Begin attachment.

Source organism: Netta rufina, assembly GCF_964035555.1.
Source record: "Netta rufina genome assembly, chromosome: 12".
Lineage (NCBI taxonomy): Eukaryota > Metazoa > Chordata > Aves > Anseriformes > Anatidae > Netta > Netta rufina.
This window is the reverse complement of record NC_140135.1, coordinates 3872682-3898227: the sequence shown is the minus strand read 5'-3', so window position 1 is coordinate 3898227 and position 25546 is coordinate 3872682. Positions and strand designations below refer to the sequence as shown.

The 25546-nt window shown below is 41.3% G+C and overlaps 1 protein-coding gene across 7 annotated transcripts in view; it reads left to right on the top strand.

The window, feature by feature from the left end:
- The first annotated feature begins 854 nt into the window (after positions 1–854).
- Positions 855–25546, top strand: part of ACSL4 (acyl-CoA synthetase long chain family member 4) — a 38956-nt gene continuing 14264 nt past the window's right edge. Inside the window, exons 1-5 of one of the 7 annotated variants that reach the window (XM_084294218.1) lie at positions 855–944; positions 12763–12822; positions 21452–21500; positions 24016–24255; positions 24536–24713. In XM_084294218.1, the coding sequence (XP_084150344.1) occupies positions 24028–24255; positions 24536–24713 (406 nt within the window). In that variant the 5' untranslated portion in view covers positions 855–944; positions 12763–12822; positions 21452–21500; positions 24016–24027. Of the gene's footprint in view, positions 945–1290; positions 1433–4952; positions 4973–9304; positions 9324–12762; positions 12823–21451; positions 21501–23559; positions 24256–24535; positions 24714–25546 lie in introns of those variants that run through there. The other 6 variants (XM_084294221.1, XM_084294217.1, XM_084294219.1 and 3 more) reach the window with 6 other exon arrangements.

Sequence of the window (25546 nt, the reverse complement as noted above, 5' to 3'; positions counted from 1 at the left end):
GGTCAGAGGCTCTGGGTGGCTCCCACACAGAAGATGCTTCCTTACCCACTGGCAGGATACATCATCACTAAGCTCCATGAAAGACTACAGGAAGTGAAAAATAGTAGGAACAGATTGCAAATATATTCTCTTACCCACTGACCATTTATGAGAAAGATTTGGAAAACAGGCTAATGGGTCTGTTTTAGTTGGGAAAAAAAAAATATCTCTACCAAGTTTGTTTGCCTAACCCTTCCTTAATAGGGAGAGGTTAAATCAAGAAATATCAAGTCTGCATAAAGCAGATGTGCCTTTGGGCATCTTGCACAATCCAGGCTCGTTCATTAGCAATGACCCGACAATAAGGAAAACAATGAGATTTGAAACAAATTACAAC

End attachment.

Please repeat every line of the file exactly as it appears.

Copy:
Source organism: Netta rufina, assembly GCF_964035555.1.
Source record: "Netta rufina genome assembly, chromosome: 12".
Lineage (NCBI taxonomy): Eukaryota > Metazoa > Chordata > Aves > Anseriformes > Anatidae > Netta > Netta rufina.
This window is the reverse complement of record NC_140135.1, coordinates 3872682-3898227: the sequence shown is the minus strand read 5'-3', so window position 1 is coordinate 3898227 and position 25546 is coordinate 3872682. Positions and strand designations below refer to the sequence as shown.

The 25546-nt window shown below is 41.3% G+C and overlaps 1 protein-coding gene across 7 annotated transcripts in view; it reads left to right on the top strand.

The window, feature by feature from the left end:
- The first annotated feature begins 854 nt into the window (after positions 1–854).
- Positions 855–25546, top strand: part of ACSL4 (acyl-CoA synthetase long chain family member 4) — a 38956-nt gene continuing 14264 nt past the window's right edge. Inside the window, exons 1-5 of one of the 7 annotated variants that reach the window (XM_084294218.1) lie at positions 855–944; positions 12763–12822; positions 21452–21500; positions 24016–24255; positions 24536–24713. In XM_084294218.1, the coding sequence (XP_084150344.1) occupies positions 24028–24255; positions 24536–24713 (406 nt within the window). In that variant the 5' untranslated portion in view covers positions 855–944; positions 12763–12822; positions 21452–21500; positions 24016–24027. Of the gene's footprint in view, positions 945–1290; positions 1433–4952; positions 4973–9304; positions 9324–12762; positions 12823–21451; positions 21501–23559; positions 24256–24535; positions 24714–25546 lie in introns of those variants that run through there. The other 6 variants (XM_084294221.1, XM_084294217.1, XM_084294219.1 and 3 more) reach the window with 6 other exon arrangements.

Sequence of the window (25546 nt, the reverse complement as noted above, 5' to 3'; positions counted from 1 at the left end):
GGTCAGAGGCTCTGGGTGGCTCCCACACAGAAGATGCTTCCTTACCCACTGGCAGGATACATCATCACTAAGCTCCATGAAAGACTACAGGAAGTGAAAAATAGTAGGAACAGATTGCAAATATATTCTCTTACCCACTGACCATTTATGAGAAAGATTTGGAAAACAGGCTAATGGGTCTGTTTTAGTTGGGAAAAAAAAAATATCTCTACCAAGTTTGTTTGCCTAACCCTTCCTTAATAGGGAGAGGTTAAATCAAGAAATATCAAGTCTGCATAAAGCAGATGTGCCTTTGGGCATCTTGCACAATCCAGGCTCGTTCATTAGCAATGACCCGACAATAAGGAAAACAATGAGATTTGAAACAAATTACAAC